The first thing I will do is realize that I have not proven anything about myself to the people I work with and that, on top of that, there was little qualification for the job. At first, I would have realized that I was literally a cog, a person at the very bottom of the stairs. Then I decided if I was going to do the minimum to get the check, or if I was going to climb that ladder. And knowing me, I will look up these stairs.

And from the moment I stepped through this door, I absorbed all the knowledge that I could assimilate. Every day I left, asking myself if I showed myself even a little. Have I done enough today to somehow prove myself? Did I do what I had to do with quality? Did I look ahead to the next step on this staircase and was I preparing to make it?

This is an opportunity that is presented to you whenever you start working in a new field. You have proven nothing — or very little. There is nothing special about you. You have to prove it with your consistency, hard work, willingness to learn, desire and ambition to move up. Your actions every day, every hour, every minute prove that you are doing this work.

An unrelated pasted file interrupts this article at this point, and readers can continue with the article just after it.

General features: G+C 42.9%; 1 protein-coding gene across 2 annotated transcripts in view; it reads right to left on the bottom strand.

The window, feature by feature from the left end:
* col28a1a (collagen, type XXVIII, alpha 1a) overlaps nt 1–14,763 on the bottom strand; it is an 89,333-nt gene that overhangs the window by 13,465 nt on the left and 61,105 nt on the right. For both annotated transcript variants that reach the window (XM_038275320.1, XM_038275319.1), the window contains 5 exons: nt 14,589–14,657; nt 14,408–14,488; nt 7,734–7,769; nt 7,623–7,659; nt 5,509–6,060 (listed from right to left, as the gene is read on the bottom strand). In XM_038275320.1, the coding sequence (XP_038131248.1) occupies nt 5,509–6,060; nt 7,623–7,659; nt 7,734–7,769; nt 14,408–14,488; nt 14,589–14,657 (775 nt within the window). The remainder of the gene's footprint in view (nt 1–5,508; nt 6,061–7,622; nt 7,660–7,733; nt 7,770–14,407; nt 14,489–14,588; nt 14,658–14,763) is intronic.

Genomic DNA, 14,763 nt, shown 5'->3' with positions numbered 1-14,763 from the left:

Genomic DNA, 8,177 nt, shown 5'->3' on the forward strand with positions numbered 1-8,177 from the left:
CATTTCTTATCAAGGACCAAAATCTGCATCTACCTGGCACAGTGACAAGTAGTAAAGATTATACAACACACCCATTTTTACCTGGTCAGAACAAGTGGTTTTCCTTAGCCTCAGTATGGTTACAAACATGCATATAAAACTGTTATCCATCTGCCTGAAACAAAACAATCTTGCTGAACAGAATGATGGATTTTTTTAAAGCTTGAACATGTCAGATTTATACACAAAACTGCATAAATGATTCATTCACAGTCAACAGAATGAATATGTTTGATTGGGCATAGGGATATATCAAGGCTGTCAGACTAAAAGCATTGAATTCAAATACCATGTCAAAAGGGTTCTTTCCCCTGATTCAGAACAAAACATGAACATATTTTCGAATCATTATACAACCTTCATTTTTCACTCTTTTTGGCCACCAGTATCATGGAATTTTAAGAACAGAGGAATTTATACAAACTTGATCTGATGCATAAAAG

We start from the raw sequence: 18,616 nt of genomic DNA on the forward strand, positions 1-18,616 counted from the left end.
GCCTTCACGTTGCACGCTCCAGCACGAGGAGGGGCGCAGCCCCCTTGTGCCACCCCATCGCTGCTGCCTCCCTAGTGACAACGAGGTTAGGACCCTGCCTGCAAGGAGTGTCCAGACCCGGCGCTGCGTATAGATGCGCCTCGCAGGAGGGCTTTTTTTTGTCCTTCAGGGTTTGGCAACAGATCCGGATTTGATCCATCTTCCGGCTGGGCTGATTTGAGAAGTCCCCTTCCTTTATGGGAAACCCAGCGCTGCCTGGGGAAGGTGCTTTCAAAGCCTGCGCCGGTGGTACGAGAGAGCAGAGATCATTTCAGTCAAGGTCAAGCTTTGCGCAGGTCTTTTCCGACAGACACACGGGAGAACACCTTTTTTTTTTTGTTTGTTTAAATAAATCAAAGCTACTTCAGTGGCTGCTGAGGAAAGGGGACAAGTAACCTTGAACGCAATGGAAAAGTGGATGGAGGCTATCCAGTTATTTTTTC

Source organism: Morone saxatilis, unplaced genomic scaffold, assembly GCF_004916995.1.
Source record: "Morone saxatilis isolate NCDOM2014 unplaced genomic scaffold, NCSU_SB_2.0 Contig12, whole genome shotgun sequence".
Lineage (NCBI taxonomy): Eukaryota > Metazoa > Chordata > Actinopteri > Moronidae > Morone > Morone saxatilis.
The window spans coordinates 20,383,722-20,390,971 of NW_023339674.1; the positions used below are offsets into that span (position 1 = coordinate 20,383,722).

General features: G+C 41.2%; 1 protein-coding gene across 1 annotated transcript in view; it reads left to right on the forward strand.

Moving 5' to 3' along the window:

And if you stick to it, if you keep working on it, manifesting yourself for days, weeks, months and years, opportunities will arise. Just being willing to prove yourself, make sure you’re doing a good job reliably, and learn about what’s next up the career ladder, you will set yourself apart from the majority of the people around you, and it will show. …

You will prove that you have value, and that value will be rewarded. But it’s up to you to decide. Nobody else.

All of this is true of any job or any entrepreneurial venture, be it an entry-level job at a fast food restaurant or a high-level technical job, or a leadership position, or a new startup you’re trying to create. Most of the time, you haven’t proven yourself at all, and success usually comes to those who do it.

Are you going to prove that you deserve the success that you think should come to you? Show it.

The value of self-affirmation | Simple dollar